Historically Speaking: The Standards Movement

Surviving and Thriving as a Teacher in the Midst of the Standards Debates

How Do Different Curricula Reflect Different Views of the Purpose of Education?

Readings:

• What Are Some of the Current Debates About Multicultural Education?

“Affirming Diversity,” Sonia Nieto

“The Disuniting of America,” Arthur M. Schlesinger, Jr.

• Do the Standards Address What Students Need to Know?

“Will Standards Save Public Education?” Deborah Meier and Abigail Thernstrom

• How Do Different Curricula Reflect Different Views of the Purpose of Education?

“The Core Knowledge Curriculum—What’s Behind Its Success?” E.D. Hirsch, Jr.

“What Should Children Learn?: A Teacher Looks at E.D. Hirsch,” Bob Peterson

Chapter 7: Motivating, Managing, and Assessing: How Will I Teach?

How Will I Motivate My Students?

How Will I Control My Classroom?

Zero-tolerance

Establishing Expectations

Teacher Behaviors in the Classroom

How Will I Assess My Students in a Fair and Meaningful Way?

Classroom Level Assessment

High-Stakes Assessment

Readings:

• How Will I Motivate My Students?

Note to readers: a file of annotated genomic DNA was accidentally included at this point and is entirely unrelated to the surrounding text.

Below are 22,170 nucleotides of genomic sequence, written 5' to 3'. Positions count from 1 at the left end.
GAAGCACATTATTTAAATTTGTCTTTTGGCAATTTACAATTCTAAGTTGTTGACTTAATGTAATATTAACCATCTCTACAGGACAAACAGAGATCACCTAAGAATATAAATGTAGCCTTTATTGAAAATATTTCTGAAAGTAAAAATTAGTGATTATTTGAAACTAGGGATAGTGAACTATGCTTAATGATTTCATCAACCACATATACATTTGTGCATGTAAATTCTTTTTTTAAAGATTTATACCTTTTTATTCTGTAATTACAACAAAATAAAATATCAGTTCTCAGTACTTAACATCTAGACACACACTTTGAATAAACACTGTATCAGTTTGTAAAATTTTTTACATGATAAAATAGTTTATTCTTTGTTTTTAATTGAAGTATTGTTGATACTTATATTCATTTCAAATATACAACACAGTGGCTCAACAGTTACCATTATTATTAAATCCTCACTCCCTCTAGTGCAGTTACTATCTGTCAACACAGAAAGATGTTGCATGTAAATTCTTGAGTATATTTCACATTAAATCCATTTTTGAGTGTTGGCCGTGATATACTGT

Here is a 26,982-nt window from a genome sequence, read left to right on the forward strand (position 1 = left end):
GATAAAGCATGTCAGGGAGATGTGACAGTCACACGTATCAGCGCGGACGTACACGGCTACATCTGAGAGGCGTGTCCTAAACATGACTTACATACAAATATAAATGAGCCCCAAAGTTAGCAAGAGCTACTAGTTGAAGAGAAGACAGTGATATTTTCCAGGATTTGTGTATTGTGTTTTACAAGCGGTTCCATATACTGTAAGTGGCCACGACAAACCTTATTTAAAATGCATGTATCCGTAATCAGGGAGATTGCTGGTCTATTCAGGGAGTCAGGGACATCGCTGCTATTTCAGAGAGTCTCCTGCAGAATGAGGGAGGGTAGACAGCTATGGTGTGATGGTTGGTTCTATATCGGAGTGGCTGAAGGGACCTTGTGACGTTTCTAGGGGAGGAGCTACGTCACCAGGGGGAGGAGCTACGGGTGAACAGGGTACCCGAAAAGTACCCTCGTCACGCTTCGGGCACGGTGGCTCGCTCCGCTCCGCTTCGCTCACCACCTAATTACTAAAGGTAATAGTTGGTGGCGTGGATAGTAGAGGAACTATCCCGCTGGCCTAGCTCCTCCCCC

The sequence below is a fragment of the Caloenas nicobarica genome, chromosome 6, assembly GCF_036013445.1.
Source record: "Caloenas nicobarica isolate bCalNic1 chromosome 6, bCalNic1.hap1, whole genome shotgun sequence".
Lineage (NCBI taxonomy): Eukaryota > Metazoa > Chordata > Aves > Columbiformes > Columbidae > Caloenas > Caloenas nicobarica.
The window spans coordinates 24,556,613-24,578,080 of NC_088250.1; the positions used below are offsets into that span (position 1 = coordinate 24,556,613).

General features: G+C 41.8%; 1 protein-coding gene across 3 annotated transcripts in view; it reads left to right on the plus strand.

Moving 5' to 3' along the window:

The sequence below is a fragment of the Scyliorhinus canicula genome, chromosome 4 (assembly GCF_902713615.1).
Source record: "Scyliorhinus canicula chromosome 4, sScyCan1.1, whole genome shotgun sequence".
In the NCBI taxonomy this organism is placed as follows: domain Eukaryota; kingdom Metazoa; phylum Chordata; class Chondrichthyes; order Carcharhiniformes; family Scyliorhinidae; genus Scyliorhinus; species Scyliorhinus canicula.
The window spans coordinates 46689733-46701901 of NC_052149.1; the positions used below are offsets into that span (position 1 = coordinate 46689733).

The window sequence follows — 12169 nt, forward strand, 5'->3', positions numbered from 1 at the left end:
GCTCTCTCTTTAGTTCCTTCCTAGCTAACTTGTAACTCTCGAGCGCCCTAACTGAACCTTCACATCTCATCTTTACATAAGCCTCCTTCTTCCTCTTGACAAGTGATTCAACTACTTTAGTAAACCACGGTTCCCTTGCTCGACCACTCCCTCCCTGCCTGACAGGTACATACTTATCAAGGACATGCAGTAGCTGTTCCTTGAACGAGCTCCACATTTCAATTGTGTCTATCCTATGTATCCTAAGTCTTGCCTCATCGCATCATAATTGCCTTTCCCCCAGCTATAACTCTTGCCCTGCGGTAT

“I Won’t Learn from You,” Herb Kohl

“Experience and Education,” John Dewey

• How Will I Control My Class?

“Lost at School,” Ross W. Greene

• How Will I Assess My Students in a Fair and Meaningful Way?

“New Design High School Habits Rubric”

Chapter 8: Technology: How Is It Changing Our Schools?

How Is Technology Transforming Today’s Schools—Or At Least Some of Them?

New Tech High Schools

WebQuest

Are We On the Edge of a Wonderful New Era or Is There a Downside to All This Technology?

Seymour Papert: Advocate Extraordinaire

Neil Postman: Dissenter

Larry Cuban: A Word of Caution

What Is the Digital Divide and How Does It Affect My Teaching?

How Can I Use Technology to Improve My Teaching?

Readings

• How Is Technology Transforming Today’s Schools—Or At Least Some of Them?

“New Tech High: Education Reform Comes to Indiana Classrooms,” Matt L. Ottinger

“Meet Bernie Dodge—The Frank Lloyd Wright of Learning Environments!” Linda Starr

• How Can I Use Technology to Improve My Teaching?

“Networking Teachers Coaxing Colleagues to Use Technology,” Kathleen Kennedy Manzo
PART III: QUESTIONS ABOUT THE INFLUENCES ON A TEACHER’S WORKING ENVIRONMENT

Chapter 9: Professional Issues: Who Will Influence My Career?

Historically Speaking: How Has Teacher Work Changed—For Better or Worse?

How Much Do Teachers Get Paid?

What is Tenure?

Will I Join a Union?

Why is Professional Development Important?

Who Are the People Who Impact a Teacher’s Workday?

Fellow Teachers

Administrators

Parents and Community Members

Don’t Go it Alone

Students
Class Size
The Reason We Teach

Readings

• Will I Join a Union?

“Why Teachers Should Organize,” Margaret Haley

“TURNing Unions Around,” Adam Urbanski

• Who Are the People Who Impact a Teacher’s Workday?